residential and business buildings, apartments,
garages and other underground and surface
buildings) and on usage rights over city
construction land; certain tax exemptions
are prescribed; tax base equals the market
value of the property; taxpayers that maintain
accounting records self-assess and pay the
tax quarterly; taxpayers that do not maintain
accounting records pay tax quarterly based
on a ruling issued by the local authority
|Tax rates applicable to taxpayers that are
required to maintain accounting records
|Tax rates applicable to taxpayers that are
not required to maintain accounting records
|0.4 to 2|
|Transfer tax; paid on transfers of ownership
rights over immovable property, intellectual
property rights, ownership rights over motor
vehicles (with certain exemptions) and usage
rights over city construction land; certain
transfers are exempt; tax base is the contract
price, unless the market value is higher
|Payroll taxes, on monthly gross salaries|
|Tax on salary; paid by employee||10|
|Social security contributions (for health,
pension and unemployment funds); paid by
Foreign-exchange controls. In the RS, the local currency is the dinar (RSD).
In the RS, all payments, collections and transfers must generally be effected in dinars, but a “currency clause” may allow conversion from hard currency on the date of payment. In addition, the following transactions may be effected using foreign currencies:
- Sale and rental of immovable property
- Granting loans in the RS for the payment of imported goods and services and acquisition of immovable property
- Insurance premiums and transfers based on life insurance contracts
- Purchasing receivables and accepting payables specified in the law
- Payments of deposits representing collateral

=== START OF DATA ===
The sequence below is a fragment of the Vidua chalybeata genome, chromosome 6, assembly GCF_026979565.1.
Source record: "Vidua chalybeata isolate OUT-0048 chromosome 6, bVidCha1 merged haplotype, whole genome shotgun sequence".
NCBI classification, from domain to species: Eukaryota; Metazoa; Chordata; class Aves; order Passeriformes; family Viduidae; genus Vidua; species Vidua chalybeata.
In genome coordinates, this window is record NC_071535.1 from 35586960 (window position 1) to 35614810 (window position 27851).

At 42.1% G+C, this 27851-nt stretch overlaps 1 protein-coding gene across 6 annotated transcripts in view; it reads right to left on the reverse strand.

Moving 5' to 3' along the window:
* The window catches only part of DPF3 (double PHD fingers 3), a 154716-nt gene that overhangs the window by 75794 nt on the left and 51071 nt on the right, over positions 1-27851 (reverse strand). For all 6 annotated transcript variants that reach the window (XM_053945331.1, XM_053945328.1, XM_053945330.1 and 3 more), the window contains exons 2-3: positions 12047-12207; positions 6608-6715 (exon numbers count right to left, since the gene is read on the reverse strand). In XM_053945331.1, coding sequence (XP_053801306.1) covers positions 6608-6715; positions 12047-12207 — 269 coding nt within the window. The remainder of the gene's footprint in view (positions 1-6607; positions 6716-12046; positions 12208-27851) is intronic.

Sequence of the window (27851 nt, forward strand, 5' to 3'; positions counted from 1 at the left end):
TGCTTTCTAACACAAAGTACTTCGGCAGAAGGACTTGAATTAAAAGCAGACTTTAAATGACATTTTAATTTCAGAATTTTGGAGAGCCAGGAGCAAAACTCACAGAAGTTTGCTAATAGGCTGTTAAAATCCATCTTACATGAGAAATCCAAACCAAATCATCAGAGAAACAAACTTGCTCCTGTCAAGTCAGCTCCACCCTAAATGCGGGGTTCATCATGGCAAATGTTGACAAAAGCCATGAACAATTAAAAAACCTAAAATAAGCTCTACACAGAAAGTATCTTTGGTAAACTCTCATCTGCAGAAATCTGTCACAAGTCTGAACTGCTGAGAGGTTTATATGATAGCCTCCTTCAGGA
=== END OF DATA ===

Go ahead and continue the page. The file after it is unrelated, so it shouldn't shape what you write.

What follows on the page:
- Donations for charitable, cultural and scientific purposes in accordance with the donation legislation
- Transactions involving guarantees specified by the law, if the underlying transaction is in foreign currency
- Allowances for business trips abroad
- Salary payments to resident individuals sent on temporary work abroad based on an agreement on investment projects, as well as to individuals employed at diplomatic and consular missions, United Nations organizations and international financial institutions in the RS
Residents and nonresidents may open foreign-currency accounts in RS banks or in foreign banks authorized to operate in the RS. Foreign currency may be held in such accounts and used for payments out of the RS, such as dividends and payments for purchases of imports, as well as for authorized foreign-currency payments in the RS.
Transfer pricing. Under general principles, transactions between related parties must be made on an arm’s-length basis. The difference between the price determined by the arm’s-length principle and the taxpayer’s transfer price is included in the tax base for purposes of the computation of corporate income tax. Taxpayers must submit transfer-pricing documentation together with their corporate income tax return.
Thin-capitalization rules. Related-party interest expenses and related expenses are limited to 4 times the value of the tax-payer’s equity (10 times value for banks and financial-leasing organizations).
Treaty withholding tax rates
The following table lists the withholding tax rates under the treaties of the former Union of Serbia and Montenegro and under the treaties of the former Federal Republic of Yugoslavia and the former Yugo slavia that remain in force. It is suggested that taxpayers check with the tax authorities before relying on a particular tax treaty.
|Bosnia and Herzegovina||5/10||10||10|
|United Arab Emirates||5/10||10||10|